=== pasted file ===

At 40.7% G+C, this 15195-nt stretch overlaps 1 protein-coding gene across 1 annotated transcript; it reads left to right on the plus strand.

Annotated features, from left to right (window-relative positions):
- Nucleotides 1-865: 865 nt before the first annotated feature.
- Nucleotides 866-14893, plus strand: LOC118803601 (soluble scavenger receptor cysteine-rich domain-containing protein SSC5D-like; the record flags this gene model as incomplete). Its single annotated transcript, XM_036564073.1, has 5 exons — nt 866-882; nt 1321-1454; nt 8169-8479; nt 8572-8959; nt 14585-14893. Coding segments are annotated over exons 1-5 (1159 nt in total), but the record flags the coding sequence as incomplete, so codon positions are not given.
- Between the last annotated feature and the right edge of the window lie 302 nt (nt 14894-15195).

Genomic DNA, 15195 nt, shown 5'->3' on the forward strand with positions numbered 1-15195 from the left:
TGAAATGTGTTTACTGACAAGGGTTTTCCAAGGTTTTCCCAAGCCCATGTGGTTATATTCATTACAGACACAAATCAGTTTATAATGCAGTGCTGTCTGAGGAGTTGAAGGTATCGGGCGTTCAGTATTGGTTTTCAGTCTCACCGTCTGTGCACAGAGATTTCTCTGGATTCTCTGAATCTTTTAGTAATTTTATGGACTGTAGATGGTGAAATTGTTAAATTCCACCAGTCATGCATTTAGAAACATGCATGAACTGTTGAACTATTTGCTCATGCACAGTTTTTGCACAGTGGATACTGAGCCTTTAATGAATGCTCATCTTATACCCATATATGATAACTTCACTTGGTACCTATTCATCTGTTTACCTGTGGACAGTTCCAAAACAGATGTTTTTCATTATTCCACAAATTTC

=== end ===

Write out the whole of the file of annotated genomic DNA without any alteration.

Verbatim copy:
At 40.7% G+C, this 15195-nt stretch overlaps 1 protein-coding gene across 1 annotated transcript; it reads left to right on the plus strand.

Annotated features, from left to right (window-relative positions):
- Nucleotides 1-865: 865 nt before the first annotated feature.
- Nucleotides 866-14893, plus strand: LOC118803601 (soluble scavenger receptor cysteine-rich domain-containing protein SSC5D-like; the record flags this gene model as incomplete). Its single annotated transcript, XM_036564073.1, has 5 exons — nt 866-882; nt 1321-1454; nt 8169-8479; nt 8572-8959; nt 14585-14893. Coding segments are annotated over exons 1-5 (1159 nt in total), but the record flags the coding sequence as incomplete, so codon positions are not given.
- Between the last annotated feature and the right edge of the window lie 302 nt (nt 14894-15195).

Genomic DNA, 15195 nt, shown 5'->3' on the forward strand with positions numbered 1-15195 from the left:
TGAAATGTGTTTACTGACAAGGGTTTTCCAAGGTTTTCCCAAGCCCATGTGGTTATATTCATTACAGACACAAATCAGTTTATAATGCAGTGCTGTCTGAGGAGTTGAAGGTATCGGGCGTTCAGTATTGGTTTTCAGTCTCACCGTCTGTGCACAGAGATTTCTCTGGATTCTCTGAATCTTTTAGTAATTTTATGGACTGTAGATGGTGAAATTGTTAAATTCCACCAGTCATGCATTTAGAAACATGCATGAACTGTTGAACTATTTGCTCATGCACAGTTTTTGCACAGTGGATACTGAGCCTTTAATGAATGCTCATCTTATACCCATATATGATAACTTCACTTGGTACCTATTCATCTGTTTACCTGTGGACAGTTCCAAAACAGATGTTTTTCATTATTCCACAAATTTC